Wendy Doniger in The Times:
Manisha Ma Bhairava worships the Goddess and engages in Tantric ceremonies in the cremation grounds at Tarapith, in Bengal. Lal Peri is a devotee of the Sufi saint Lal Shahbaz Qalander. Tashi Passang lives as a Tibetan monk in Dharamsala, in India. Hari Das is possessed nightly by a god during a cycle of theyyam ritual performances every December to February in Kerala. Rani Bai is a sacred prostitute (a devadasi) in a town in northern Karnataka. Kanai is a blind minstrel who sings with the Bauls (“crazies”), an antinomian sect, at Kenduli, in West Bengal. Mataji wanders as a member of a sect of Digambara (“sky-clad”, that is, naked) Jains at Sravanabelgola. Mohan was a low-caste singer of the epics of the cavalier hero and deity Pabuji in Rajasthan. Srikanda Stpathy is a Brahmin idol-maker in the temple town of Swamimalai in South India.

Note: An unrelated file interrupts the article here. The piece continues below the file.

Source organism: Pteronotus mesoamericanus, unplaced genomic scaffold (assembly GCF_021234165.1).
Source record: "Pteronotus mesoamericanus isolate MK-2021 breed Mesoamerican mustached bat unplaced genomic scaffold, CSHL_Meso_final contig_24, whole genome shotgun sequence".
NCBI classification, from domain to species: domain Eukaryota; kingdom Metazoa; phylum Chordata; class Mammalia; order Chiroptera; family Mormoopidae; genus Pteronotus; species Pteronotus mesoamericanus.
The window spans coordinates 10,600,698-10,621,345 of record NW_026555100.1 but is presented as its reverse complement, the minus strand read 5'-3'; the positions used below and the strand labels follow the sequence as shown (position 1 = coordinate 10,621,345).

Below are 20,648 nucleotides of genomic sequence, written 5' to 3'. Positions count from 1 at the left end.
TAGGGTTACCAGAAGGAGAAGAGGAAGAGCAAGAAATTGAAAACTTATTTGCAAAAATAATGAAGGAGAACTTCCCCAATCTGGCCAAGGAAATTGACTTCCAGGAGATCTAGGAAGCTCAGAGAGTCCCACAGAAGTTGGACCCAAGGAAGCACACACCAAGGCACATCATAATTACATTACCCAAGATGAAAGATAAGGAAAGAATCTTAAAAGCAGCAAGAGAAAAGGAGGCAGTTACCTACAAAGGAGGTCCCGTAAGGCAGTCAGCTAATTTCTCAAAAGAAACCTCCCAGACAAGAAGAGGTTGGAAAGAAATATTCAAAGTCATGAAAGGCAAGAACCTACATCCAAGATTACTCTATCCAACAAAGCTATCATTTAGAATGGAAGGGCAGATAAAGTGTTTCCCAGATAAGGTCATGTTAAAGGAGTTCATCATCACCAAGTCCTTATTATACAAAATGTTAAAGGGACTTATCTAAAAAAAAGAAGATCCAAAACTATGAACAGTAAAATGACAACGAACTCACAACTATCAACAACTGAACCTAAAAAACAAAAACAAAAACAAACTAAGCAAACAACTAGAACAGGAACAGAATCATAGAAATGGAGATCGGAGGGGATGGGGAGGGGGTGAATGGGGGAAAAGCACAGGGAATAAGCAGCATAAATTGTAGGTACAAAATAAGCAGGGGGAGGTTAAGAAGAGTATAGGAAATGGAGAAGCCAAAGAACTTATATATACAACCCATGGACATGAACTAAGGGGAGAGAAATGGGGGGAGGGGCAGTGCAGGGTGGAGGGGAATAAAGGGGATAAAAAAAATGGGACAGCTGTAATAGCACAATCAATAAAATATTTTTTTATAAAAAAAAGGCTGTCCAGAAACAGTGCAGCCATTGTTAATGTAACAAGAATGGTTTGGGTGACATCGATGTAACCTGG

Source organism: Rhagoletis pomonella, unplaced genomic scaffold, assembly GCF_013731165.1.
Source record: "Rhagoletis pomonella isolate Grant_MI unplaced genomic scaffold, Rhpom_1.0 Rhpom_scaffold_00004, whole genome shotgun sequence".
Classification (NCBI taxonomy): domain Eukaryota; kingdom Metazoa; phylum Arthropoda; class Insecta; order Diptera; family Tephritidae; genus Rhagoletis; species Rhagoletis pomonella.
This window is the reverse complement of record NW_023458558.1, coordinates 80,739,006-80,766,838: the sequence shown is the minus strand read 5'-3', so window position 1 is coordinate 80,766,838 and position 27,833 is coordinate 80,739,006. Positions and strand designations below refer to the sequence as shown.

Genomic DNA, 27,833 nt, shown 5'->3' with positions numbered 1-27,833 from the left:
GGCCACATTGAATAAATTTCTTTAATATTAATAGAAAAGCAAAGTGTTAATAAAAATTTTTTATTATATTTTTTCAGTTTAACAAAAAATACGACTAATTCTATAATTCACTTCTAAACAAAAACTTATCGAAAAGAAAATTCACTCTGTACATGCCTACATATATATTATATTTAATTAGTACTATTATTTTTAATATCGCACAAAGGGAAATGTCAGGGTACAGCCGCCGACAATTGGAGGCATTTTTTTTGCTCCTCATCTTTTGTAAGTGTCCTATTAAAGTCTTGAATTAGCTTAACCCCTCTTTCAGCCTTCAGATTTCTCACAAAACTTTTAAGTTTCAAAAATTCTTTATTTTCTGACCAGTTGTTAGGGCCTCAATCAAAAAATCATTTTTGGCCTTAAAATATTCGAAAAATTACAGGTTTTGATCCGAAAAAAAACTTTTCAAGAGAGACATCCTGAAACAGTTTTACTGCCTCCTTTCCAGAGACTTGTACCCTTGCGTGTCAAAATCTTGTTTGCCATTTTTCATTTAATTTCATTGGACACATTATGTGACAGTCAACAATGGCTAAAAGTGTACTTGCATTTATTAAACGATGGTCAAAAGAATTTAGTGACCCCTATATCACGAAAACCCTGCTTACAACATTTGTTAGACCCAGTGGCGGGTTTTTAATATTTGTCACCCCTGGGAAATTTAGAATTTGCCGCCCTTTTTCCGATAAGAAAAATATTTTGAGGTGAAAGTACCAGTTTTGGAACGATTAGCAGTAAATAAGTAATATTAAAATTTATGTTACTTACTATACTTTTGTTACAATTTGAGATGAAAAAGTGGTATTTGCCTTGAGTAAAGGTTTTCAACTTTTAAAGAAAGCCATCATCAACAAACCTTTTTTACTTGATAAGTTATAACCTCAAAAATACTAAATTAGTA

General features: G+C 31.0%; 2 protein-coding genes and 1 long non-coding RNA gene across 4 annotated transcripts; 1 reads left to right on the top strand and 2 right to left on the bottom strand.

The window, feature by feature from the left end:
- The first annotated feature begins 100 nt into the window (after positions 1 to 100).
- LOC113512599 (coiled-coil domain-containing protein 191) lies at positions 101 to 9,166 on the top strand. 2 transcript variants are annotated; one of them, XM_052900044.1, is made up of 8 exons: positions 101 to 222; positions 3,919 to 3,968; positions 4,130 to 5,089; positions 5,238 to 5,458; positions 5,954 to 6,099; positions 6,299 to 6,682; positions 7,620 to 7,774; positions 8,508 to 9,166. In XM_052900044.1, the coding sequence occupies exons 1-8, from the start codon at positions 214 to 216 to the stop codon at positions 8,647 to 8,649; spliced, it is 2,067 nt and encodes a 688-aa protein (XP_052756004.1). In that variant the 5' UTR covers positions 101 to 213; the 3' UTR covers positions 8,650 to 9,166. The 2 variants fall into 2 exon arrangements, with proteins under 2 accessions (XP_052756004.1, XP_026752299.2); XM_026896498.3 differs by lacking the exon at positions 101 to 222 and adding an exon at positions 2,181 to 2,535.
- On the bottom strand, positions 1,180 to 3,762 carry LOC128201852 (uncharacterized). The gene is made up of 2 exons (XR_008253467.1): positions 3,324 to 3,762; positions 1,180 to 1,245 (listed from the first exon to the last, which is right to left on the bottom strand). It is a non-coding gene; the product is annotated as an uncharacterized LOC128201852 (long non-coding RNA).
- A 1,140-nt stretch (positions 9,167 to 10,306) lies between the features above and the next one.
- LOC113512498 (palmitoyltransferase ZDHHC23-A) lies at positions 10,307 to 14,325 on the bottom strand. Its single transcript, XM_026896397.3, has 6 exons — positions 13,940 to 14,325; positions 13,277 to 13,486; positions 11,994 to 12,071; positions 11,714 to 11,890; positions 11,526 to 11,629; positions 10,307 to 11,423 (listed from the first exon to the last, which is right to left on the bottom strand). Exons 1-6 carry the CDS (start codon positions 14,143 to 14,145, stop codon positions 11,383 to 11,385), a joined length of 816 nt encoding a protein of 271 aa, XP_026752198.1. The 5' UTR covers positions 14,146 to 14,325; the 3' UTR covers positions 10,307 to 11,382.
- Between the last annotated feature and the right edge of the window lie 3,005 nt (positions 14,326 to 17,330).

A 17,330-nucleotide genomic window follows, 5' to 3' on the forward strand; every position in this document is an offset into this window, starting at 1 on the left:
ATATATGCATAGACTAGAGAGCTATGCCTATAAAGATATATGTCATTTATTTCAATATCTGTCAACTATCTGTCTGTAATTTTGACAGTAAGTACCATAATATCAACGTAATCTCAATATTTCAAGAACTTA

What do these nine people, the subjects of William Dalrymple’s Nine Lives, have in common? All are in some ways purveyors of the sacred, but beyond that the patterns blur. They are Hindu, Jain, Buddhist, Muslim. Four women, five men. Only one (the idol-maker Srikanda, who serves as a kind of baseline point of contrast for all the others) is a Brahmin. Six of them inherited their jobs, while three of the four women, and one man, chose to renounce conventional life for various extreme forms of religion. What binds them together is the unusual suffering that they have undergone – all but Srikanda, whose chief sorrow is that his son wants to become a computer engineer instead of carrying on the family tradition.